All of us have experienced the torture of a sleepless night on at least a few occasions, for up to 30% of the population lack of sleep poses a significant ongoing problem. While there are numerous potential causes for poor sleep, what seems to be consistent is how we feel the next day as a result. The sense of lethargy, the mental fog and an increase of aches and pains. We all know that missing even a single nights sleep makes us feel terrible, but science is beginning to reveal that poor sleep may be far more detrimental to our wellbeing than we once believed.
A rapidly growing body of research tells us that sleep is more than a nightly hiatus to recharge our energy and restore our mind, it is in fact a vital process required to maintain both physical and mental wellbeing. The problem is, that increasingly human beings are sleeping consistently less than experts recommend, which ultimately has negative impacts on our overall health.
When pain becomes a problem, sleep often also suffers. This then leads to a vicious cycle where if you experience poor sleep due to pain one night, then you are likely to experience more problems the next night and so on. It gets worse and worse every night. Because pain and poor sleep as so intimately coupled together, it is worth trying to improve them both at the same time.
Here are the top ten tips you can try to improve your sleep:
1. MAINTAIN A CONSISTENT, REGULAR BEDTIME ROUTINE
If you adopt one strategy from this list, this should be it. Sticking to a regular sleep schedule creates a habit and people can have a hard time adjusting to an irregular sleep pattern. Sleeping late on the weekend does little to repay any sleep debt you have accumulated during the week and will make it harder to wake up come Monday morning.
2. SLEEP IN A DARK QUIET, COOL ROOM
Eliminate, remove or cover up any of light in your room. Any light source can send a subconscious signal to the brain that it is time to wake up. People tend to sleep better in a room that is on the cooler side.
3. GO “DEVICE FREE” ONE HOUR BEFORE BED
Smartphones, tablets, laptops and TV’s all emit blue spectrum light which disrupts the sleep-promoting hormone melatonin.
4. USE THE BEDROOM FOR SLEEP ONLY
Your nervous system should associate the bedroom as a place of rest and rejuvenation. Working, exercising or watching TV in your bedroom sends mixed messages to your subconscious mind and may make it more challenging to drift off a night.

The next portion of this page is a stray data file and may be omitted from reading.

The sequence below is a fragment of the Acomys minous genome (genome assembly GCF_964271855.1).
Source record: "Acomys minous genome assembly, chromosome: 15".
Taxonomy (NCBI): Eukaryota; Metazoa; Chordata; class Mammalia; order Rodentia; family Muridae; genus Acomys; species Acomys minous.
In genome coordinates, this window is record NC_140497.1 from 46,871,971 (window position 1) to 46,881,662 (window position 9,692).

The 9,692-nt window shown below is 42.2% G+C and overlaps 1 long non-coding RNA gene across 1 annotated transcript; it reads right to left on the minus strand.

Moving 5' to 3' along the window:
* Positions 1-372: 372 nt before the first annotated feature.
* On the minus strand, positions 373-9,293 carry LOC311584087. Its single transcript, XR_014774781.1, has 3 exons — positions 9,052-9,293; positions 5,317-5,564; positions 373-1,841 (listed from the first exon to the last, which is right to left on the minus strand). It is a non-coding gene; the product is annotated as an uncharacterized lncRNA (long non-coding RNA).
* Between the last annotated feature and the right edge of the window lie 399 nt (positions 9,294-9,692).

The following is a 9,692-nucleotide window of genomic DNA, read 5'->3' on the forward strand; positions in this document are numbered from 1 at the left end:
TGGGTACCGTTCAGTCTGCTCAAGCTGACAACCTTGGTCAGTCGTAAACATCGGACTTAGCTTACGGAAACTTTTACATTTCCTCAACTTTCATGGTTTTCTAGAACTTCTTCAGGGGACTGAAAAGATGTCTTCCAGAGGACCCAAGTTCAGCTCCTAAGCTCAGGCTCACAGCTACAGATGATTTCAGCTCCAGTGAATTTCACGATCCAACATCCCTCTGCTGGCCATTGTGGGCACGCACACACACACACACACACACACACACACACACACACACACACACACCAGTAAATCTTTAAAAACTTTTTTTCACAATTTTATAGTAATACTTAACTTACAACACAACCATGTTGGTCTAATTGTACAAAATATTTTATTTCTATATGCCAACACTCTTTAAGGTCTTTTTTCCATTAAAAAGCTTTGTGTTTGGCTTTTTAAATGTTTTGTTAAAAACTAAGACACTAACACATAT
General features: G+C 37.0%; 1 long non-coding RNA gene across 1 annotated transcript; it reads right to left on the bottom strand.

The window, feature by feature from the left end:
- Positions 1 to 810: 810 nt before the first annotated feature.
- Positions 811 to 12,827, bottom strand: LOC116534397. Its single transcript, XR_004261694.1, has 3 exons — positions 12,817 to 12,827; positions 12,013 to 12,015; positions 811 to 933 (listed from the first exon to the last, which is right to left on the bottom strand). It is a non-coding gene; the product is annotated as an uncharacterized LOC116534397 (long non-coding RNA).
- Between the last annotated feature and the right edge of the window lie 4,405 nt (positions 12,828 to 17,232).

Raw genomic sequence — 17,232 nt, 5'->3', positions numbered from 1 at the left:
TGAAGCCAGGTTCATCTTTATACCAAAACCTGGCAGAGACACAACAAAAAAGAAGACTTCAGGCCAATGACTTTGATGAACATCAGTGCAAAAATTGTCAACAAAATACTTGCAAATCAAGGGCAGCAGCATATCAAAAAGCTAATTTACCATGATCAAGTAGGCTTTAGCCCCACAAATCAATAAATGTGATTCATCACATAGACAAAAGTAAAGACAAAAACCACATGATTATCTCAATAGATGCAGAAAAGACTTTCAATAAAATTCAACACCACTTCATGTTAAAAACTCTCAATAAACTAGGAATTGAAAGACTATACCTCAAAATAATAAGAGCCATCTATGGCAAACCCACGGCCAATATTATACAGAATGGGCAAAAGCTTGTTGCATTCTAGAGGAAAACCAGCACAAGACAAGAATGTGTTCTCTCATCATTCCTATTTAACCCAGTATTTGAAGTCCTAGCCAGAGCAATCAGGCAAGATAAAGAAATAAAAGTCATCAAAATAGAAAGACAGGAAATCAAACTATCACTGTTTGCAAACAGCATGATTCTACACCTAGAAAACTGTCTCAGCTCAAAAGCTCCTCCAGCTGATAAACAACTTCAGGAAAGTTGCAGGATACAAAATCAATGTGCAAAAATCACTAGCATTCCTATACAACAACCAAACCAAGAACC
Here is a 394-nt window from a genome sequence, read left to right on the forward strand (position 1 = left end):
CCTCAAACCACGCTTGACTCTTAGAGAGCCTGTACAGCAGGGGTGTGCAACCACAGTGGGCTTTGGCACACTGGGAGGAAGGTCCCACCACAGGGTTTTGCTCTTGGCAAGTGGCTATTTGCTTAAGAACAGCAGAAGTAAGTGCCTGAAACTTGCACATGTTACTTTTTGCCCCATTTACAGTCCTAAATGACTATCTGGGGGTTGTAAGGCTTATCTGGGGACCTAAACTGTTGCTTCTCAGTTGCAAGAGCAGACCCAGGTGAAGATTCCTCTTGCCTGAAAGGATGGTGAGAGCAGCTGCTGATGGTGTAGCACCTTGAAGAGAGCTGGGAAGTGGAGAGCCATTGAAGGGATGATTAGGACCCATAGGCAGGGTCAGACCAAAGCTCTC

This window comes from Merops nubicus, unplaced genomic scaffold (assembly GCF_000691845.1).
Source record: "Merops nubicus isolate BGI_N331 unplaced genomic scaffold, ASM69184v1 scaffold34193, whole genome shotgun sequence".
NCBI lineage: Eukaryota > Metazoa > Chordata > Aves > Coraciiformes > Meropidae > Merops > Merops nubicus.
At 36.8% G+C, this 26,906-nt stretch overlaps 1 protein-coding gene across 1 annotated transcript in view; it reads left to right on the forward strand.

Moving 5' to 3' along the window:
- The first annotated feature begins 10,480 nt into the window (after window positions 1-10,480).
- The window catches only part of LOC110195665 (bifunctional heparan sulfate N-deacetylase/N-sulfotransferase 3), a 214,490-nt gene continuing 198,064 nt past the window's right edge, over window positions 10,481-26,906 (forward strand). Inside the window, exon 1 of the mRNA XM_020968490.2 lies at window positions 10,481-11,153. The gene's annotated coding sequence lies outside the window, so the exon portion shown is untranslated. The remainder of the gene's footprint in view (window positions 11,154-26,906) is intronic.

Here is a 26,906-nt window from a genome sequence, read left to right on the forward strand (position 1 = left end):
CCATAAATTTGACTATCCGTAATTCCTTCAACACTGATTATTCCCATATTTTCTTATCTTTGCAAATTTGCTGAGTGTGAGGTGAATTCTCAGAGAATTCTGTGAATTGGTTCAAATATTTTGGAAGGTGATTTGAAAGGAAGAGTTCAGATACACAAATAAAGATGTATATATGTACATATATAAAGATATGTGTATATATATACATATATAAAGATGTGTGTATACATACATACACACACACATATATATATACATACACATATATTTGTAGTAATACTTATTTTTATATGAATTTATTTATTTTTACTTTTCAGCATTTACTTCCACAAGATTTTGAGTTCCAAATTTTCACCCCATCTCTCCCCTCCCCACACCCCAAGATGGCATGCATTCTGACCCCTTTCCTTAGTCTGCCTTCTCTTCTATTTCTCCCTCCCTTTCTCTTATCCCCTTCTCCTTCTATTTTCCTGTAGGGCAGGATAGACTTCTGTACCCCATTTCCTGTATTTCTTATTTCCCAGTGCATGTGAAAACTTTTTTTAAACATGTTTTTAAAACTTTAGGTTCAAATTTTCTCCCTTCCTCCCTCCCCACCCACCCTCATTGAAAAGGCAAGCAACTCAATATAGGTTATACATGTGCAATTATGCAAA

5. NAP WISELY (before 3 pm)
Napping during the day can help make up for lost sleep. A nap taken too close to bed time can interfere with your sleep.
6. GET OUT OF BED IF YOU CAN’T SLEEP: USE THE 20 MINUTE RULE
The anxiety of not being able to sleep makes it harder to get to sleep. If you find that you are still awake after 20 minutes lying in bed, get up and do something relaxing until you feel like sleeping.
7. DO NOT GO TO BED HUNGRY
Ideally, a light snack only, eating too much before bed can lead to indigestion which will make it harder to go to sleep.
8. FINISH EXERCISE 3 HOURS BEFORE BED
Exercise is great for promoting sleep, but try not to do it too close to bedtime. Regular exercisers report getting better sleep than those who do no exercise at all. Exercising once probably won’t help with sleep, with sleep disorders such as insomnia sleep may get worse in the short term.
9. NO ALCOHOL 3-6 HOURS BEFORE BED
Alcohol too close to bedtime, even a couple of glasses, can impact sleep. Contrary to popular belief, alcohol is not a sleep aid. While it may help induce sleep, it is a powerful suppresser of REM sleep. There is also a tendency to wake in the night once the alcohol has been metabolised.
10. STOP CAFFEINE 6 HOURS BEFORE BEDTIME
The quarter-life of caffeine is 12 hours which means that if you drink a coffee at midday, a quarter of that caffeine is still in your brain at midnight. Even if a late afternoon coffee does not stop you getting to sleep, it can still have a detrimental effect on the quality of your sleep,